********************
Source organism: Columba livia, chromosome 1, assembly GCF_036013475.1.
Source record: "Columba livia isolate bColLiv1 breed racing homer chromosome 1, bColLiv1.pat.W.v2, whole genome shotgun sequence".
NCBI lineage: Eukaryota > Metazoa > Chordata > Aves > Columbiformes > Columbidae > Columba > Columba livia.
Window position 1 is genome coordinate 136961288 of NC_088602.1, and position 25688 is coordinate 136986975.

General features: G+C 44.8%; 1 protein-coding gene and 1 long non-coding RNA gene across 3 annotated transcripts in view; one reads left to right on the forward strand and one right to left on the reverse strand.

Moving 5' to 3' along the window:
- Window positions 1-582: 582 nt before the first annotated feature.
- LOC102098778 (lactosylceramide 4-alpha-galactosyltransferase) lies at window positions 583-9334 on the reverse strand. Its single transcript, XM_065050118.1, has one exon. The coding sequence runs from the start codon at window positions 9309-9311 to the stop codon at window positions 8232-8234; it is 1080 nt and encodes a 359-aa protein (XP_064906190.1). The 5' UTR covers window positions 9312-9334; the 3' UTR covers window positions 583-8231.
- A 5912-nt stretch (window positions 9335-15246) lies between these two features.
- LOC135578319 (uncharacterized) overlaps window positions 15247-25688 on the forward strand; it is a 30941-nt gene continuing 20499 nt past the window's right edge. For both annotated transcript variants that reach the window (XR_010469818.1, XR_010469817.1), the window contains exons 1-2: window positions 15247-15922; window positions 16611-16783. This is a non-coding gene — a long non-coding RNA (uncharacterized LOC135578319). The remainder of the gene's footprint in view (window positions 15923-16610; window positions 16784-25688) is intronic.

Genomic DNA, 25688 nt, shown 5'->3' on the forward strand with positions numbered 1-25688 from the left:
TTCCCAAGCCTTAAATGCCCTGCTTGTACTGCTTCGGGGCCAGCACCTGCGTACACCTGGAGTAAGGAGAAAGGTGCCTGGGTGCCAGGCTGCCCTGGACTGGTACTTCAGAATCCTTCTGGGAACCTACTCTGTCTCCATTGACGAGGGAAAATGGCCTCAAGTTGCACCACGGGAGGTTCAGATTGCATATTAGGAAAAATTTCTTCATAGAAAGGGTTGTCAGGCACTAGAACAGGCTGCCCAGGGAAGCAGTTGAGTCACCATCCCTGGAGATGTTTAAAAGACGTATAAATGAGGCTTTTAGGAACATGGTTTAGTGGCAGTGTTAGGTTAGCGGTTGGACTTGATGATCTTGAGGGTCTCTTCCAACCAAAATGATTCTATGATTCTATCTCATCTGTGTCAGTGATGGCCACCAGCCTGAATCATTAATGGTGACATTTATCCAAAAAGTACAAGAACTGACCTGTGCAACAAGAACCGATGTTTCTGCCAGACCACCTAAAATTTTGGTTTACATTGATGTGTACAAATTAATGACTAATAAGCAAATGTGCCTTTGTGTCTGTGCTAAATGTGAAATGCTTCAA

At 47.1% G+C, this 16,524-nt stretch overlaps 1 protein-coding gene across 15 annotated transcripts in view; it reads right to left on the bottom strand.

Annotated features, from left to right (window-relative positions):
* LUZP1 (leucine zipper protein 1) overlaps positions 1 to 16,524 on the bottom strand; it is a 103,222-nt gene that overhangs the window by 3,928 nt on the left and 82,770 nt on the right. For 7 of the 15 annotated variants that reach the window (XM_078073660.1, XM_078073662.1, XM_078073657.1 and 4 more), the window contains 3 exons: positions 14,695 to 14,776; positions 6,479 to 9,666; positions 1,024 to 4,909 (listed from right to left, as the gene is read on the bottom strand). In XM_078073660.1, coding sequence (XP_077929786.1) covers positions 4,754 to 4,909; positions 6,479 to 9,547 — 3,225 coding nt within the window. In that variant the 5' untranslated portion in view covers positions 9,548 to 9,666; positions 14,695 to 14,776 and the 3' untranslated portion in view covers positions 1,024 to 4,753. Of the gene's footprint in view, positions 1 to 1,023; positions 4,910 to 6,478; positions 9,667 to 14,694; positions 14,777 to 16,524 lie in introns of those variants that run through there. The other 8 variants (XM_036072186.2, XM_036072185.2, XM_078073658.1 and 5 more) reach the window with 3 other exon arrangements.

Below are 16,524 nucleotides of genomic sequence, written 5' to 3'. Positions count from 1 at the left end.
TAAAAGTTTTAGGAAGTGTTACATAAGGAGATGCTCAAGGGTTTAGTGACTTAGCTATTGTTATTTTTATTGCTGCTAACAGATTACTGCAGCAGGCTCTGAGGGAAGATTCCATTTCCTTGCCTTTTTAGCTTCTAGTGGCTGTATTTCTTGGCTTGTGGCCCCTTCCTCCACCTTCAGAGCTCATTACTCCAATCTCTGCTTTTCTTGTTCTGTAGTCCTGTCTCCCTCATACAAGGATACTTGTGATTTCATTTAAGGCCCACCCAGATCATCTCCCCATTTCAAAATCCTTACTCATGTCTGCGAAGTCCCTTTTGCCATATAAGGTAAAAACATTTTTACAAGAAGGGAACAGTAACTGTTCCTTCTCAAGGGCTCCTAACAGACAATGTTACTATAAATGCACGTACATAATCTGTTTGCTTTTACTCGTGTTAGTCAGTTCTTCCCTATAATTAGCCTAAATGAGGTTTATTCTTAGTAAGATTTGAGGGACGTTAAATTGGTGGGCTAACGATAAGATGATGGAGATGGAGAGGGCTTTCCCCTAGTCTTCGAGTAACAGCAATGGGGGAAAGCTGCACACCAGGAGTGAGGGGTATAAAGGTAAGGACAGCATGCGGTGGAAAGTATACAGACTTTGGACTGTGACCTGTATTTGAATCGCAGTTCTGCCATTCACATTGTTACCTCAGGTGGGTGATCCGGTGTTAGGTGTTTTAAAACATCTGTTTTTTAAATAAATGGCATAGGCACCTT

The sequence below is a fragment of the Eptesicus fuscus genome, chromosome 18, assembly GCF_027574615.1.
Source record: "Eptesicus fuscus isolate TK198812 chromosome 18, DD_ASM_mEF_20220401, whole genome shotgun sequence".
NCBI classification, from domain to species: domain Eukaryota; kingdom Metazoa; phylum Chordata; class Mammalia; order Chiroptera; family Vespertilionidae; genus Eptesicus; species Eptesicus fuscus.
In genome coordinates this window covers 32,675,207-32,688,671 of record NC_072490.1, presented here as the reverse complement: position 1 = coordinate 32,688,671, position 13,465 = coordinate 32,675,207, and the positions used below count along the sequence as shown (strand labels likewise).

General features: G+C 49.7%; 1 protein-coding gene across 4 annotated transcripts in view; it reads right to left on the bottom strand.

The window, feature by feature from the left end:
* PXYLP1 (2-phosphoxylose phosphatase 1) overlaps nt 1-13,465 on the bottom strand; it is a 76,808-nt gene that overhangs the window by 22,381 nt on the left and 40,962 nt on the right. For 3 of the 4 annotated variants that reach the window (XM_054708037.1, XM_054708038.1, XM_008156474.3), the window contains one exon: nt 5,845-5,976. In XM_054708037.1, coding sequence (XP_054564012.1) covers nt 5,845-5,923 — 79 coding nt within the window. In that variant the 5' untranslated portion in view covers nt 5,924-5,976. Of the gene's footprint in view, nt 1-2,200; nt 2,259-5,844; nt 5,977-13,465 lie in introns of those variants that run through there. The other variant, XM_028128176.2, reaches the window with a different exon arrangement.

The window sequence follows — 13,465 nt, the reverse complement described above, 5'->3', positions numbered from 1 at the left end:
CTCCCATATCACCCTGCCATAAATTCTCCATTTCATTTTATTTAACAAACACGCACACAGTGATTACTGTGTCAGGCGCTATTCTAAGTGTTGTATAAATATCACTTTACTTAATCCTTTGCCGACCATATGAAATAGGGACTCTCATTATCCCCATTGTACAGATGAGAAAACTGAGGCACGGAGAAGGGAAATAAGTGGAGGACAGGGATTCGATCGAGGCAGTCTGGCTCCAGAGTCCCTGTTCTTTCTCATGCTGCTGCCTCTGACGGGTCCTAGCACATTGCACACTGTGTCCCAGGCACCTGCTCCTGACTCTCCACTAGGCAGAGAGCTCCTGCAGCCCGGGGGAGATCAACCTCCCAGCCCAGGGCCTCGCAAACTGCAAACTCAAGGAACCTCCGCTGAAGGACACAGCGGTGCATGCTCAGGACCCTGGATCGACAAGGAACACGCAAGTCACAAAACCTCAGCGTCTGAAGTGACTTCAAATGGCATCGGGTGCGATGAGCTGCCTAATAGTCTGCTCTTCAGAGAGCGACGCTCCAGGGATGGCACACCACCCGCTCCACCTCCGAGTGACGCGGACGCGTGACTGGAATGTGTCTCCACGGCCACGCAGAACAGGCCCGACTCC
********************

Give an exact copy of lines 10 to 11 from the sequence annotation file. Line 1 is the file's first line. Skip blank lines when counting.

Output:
- LOC135578319 (uncharacterized) overlaps window positions 15247-25688 on the forward strand; it is a 30941-nt gene continuing 20499 nt past the window's right edge. For both annotated transcript variants that reach the window (XR_010469818.1, XR_010469817.1), the window contains exons 1-2: window positions 15247-15922; window positions 16611-16783. This is a non-coding gene — a long non-coding RNA (uncharacterized LOC135578319). The remainder of the gene's footprint in view (window positions 15923-16610; window positions 16784-25688) is intronic.

Genomic DNA, 25688 nt, shown 5'->3' on the forward strand with positions numbered 1-25688 from the left: